Putting down roots in Wisconsin

The controversial welfare-to-work plan, initiated here last year, has attracted plenty of both critics and defenders. But the Labor Ministry is patching it up and persevering.

industry ministry 298 (photo credit: Ariel Jerozolimski)
industry ministry 298
(photo credit: Ariel Jerozolimski)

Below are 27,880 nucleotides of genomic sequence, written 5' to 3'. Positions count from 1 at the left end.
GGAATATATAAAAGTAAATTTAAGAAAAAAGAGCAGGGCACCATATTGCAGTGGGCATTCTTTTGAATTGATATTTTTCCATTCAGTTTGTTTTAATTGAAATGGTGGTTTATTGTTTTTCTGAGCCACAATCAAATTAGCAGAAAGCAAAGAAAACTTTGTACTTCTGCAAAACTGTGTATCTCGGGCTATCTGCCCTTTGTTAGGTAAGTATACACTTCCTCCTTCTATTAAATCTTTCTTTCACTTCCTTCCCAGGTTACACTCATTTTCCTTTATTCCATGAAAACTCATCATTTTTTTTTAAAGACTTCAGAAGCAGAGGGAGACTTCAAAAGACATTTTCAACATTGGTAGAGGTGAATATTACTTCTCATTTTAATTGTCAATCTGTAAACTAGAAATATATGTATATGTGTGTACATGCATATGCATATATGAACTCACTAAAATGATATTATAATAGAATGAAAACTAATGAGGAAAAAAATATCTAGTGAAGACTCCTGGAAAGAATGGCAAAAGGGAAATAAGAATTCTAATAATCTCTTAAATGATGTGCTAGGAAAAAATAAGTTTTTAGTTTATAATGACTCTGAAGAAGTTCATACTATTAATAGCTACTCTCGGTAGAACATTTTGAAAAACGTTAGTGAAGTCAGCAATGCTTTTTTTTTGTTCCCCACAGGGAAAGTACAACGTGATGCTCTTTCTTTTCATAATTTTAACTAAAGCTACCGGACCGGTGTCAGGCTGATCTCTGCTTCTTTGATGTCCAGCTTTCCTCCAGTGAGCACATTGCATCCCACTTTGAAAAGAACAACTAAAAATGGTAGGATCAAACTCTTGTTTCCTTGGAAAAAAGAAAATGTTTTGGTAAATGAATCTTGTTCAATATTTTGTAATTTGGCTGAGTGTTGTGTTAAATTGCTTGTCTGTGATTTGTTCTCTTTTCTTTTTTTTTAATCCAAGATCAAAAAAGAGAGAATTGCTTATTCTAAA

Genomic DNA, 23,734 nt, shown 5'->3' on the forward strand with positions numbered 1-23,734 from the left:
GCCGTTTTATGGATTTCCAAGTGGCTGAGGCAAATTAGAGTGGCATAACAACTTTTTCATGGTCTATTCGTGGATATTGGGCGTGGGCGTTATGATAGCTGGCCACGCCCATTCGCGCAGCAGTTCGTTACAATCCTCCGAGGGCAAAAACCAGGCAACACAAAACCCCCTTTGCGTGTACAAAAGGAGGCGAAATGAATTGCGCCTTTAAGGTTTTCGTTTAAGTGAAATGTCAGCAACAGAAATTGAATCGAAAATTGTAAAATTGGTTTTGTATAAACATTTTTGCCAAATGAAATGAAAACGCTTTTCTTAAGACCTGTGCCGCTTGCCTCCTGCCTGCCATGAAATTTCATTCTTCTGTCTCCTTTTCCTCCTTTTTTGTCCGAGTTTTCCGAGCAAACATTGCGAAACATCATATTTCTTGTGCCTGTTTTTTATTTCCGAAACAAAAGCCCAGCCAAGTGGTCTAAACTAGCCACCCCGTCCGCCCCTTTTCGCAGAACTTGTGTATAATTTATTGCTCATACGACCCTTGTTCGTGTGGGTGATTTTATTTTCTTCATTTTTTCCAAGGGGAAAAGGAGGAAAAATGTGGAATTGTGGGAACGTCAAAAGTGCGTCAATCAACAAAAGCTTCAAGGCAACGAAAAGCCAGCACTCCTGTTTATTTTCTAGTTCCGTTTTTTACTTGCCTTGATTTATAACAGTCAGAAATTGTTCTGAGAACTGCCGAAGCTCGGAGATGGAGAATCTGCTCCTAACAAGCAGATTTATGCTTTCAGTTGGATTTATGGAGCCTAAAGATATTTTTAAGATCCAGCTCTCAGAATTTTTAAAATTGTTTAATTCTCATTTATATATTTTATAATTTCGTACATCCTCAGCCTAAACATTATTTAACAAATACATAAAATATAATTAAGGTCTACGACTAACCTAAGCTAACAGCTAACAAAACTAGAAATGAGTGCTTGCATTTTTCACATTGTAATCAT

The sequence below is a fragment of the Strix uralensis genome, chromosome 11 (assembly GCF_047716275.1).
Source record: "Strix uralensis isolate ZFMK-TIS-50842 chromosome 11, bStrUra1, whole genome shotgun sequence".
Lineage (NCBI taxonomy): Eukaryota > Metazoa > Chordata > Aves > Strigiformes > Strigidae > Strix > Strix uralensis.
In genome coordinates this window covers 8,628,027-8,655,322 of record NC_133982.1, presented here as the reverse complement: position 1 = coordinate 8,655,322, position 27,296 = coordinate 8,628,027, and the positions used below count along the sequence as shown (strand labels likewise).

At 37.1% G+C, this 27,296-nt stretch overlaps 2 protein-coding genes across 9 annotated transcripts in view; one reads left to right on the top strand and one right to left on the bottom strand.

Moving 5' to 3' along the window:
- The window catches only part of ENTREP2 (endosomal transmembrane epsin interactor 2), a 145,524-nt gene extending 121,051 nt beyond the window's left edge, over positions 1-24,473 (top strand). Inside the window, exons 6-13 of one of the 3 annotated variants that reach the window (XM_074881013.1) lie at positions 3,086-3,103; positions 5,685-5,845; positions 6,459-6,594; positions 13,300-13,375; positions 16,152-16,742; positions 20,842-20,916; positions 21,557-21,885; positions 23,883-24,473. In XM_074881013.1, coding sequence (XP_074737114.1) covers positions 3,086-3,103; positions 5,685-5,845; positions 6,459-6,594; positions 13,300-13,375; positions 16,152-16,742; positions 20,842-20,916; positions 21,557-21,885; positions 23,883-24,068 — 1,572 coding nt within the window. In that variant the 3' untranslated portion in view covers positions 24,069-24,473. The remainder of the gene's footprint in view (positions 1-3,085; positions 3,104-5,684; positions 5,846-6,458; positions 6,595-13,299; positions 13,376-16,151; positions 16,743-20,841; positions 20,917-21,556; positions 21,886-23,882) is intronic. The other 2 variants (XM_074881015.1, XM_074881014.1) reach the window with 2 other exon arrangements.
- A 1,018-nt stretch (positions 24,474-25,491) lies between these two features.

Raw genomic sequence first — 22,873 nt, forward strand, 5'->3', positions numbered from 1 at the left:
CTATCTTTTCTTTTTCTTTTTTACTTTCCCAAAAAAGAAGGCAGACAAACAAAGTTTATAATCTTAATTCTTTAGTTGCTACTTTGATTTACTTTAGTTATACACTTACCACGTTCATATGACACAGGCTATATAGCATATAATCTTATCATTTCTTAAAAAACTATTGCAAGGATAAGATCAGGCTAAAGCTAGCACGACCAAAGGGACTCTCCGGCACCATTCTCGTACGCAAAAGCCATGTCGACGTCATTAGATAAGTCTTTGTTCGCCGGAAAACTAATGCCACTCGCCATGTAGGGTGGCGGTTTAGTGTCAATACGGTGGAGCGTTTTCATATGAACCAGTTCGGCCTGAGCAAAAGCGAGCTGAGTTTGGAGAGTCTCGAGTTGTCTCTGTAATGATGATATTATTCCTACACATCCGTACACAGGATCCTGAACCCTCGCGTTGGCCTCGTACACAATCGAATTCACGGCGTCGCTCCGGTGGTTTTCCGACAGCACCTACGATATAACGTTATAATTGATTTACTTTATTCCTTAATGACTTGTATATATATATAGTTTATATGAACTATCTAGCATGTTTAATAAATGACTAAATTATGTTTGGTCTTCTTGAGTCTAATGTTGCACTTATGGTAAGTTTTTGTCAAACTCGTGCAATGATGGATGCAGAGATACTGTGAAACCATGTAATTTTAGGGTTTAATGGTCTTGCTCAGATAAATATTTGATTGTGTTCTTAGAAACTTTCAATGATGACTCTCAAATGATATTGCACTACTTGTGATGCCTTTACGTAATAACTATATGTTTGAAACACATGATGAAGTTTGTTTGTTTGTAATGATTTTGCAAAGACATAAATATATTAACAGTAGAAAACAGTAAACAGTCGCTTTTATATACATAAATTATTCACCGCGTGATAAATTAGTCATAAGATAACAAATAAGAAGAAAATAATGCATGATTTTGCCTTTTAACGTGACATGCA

Proponents say it's still only a pilot and there are bound to be problems. Critics say it should never have been started in the first place and being run, like it is, by private companies means it stands no chance of being fair or desiring to help people. But the overwhelming majority of people who have studied the Wisconsin Plan (known in Hebrew as Mehalev, "from the heart"), including Industry, Trade and Labor Minister Eli Yishai, say that a welfare-to-work ethic must be promoted and most believe that by implementing several key changes, the program could be instrumental in cutting down the number of people claiming benefits and helping the chronically unemployed rejoin the workforce. The pilot program is currently run in four locations by a combination of local and international businesses: in Jerusalem, British multinational A4e runs the program with Israeli firm Aman, forming Amin; Maximus, Inc., of Reston, Virginia, is working with human resources company ORS in Ashkelon-Sderot; Dutch company Calder has joined with Marmanet in Nazareth; and Agens, also from the Netherlands, is working with Yeud Human Resources in Hadera-Wadi Ara. During a recent tour of the Jerusalem facility, Amin director Roy Newey proudly shows me what he describes as a job center with a difference. "We do not have rows of seats in the waiting room and we try to keep waiting time limited. There is a kitchen for people to make coffee, and there are no queues of people anywhere. We try to treat people with respect, try to show them we understand where they are coming from," says Newey, who shuttles between Jerusalem and his home in England, where he also works as the group board director for A4e. "Our goal is to improve people's lives," he continues. "We want to challenge the mind-set and ask people how we can help find them their perfect job. Before we can start to advise a client, we have to shut up and let him tell us about his problems. If we understand what those are, then we will be in a better position to help." AS PART of the tour, Newey introduces me to several case managers who deal directly with the clients - mostly people who have been collecting state unemployment benefits for quite some time - who were selected by the National Insurance Institute to participate in the program. The caseworkers seem consciously empathetic and honest in their descriptions of how they genuinely want to help their clients find a sense of worth by rejoining the mainstream community. But it is difficult not to be cynical about the program and the people running it, especially in light of all the bad press it has received since its official inauguration here on August 1, 2005. While Mehalev spokeswoman Behira Berdugo claims that in the first year of operation, the program helped roughly 8,000 people who were previously receiving welfare and income support to find permanent employment, while placing more than 10,000 people in temporary jobs, in the past year participants have submitted 1,400 appeals against their treatment, of which 24 percent were found to be either partially or fully justified. Stories of highly educated Russian immigrants being sent to fold sheets at hospitals or Muslim women who have never left their homes sent to work on back-breaking gardening projects are just some of those that have appeared in local newspapers. Moreover, demonstrations organized by groups such as the Nazareth-based communist group Saut al-Amal (Laborer's Voice), which claims the program takes advantage of the sick and weak, and Ma'an, a Jewish-Arab group, have brought out the participants and politicians who are least satisfied with the program. The 8,000 people that Mehalev claims have found success within the program are almost never heard from. "There are always going to be people who are not happy with the program," says Ran Melamed, deputy director of social policy and communication for Yedid, the association for community empowerment, which has been acting as a watchdog for the program since it started and runs its own monitoring office in each of the four centers. "However, there are many people who are very satisfied with the program. Journalists and the media always focus on the good case study versus the bad case study, when really they should be looking at what the government is doing to improve the program and iron out the problems." According to Melamed, it is the government that is to blame for the current kinks, which he says have forced many people to give up on their benefits because of the program's lack of flexibility. "We meet people here [at the center] who are going through all the issues associated with being unemployed and then they get a letter saying they've been selected to go on a program and we have the right to take your benefits from you," agrees Newey. Many of them just prefer to forgo their benefits, rather than be forced to participate in the program. "The biggest problem is the lack of a real regulator along the lines that were originally outlined," continues Melamed, referring mainly to the program's administrative director Dorit Novak, who stepped down from the position this week. "What we ended up with instead was a body overseeing the program that went to lengths to defend what they were doing and therefore not address the problems." "I believe that Ran [Melamed] is mistaken. There are many people involved in reviewing the good and bad aspects of the program," Novak responds. "There are outside bodies too, such as the Brookdale Institute, that have been assessing what we are doing." Moreover, the ministry itself hires five people to deal with the complaints from participants and observations by the outside bodies, she says. AMONG the reviews of the program is a report prepared by Hebrew University professor Yossi Tamir, which was commissioned by Yishai when he took over the ministry last March. In the findings, which were presented in September, Tamir suggests that 20% to 25% of the Mehalev participants should be redirected into personalized tracks requiring fewer hours of participation and work per week, and there should be more leniency for those within seven years of retirement age, those with mental or physical disabilities and those with psychological and social problems. Tamir's report also suggests that the chronically unemployed, who have been receiving income guarantee allowances for at least five of the past six years, and those enrolled in rehabilitation programs be moved to special programs with professional attention. Many of these recommendations were made when the panel formulation the original plan first met in 2002, says Tamir, adding that one of his key components is to readjust the aim of the program to increase the number of people ready to return to the workforce rather than simply reduce the number of people receiving benefits. This point is echoed by Newey. "Whereas in the UK we only get rewarded for a job placement, the danger of the program here is that its goal is benefit reduction... We have told Eli Yishai that it should be changed." And it seems Yishai is finally taking notice of Tamir's recommendations and considering the advice of people in the field such as Newey and Melamed. Yishai's adviser on the Mehalev issue, Yossi Farhi, provided The Jerusalem Post with a November 28 letter sent to Novak outlining the key changes and requesting her action on implementing them as soon as possible. Plus, a statement released by the ministry on December 14 clearly outlines the minister's plans for patching up the program, expanding it to other areas of the country and giving the pilot a year's extension. "There will be a series of intensive meetings between the ministry's deputy director and representatives from the Finance Ministry on ways to increase the program's budget and looking at how the recommended changes can be implemented," wrote the ministry in a statement. The ministry also promised that starting January 1, participants who manage to stay in their job placements for one year will receive an incentive of up to NIS 4,200 per year; families with children will have their program individually tailored beginning in February; and the program's economic model will go into operation starting in April. "If all these items are approved in the Knesset and go ahead, [then the program] will be a huge success," says Melamed. "My concern is that it will be very hard to get it all in." "I've always said the results will be in the final implementation of the program [following the pilot]," he continues. "I think that after three years we will really be able to measure the results." And though she has moved on to another important social program - Yad Vashem's International School for Holocaust Studies - Novak, like Melamed, says she sees the value of this program for the whole of Israeli society. "There has never been a program like this in Israel and it is an extremely important social project," she says. "In many ways Mehalev is even more important to me than reminding people about the Holocaust because it can help people who are alive. "Many things need to be changed for the program to succeed, but that is the point of a pilot," she says. "I truly believe that Eli Yishai and Yossi Farhi see the potential of this program and will make sure it continues."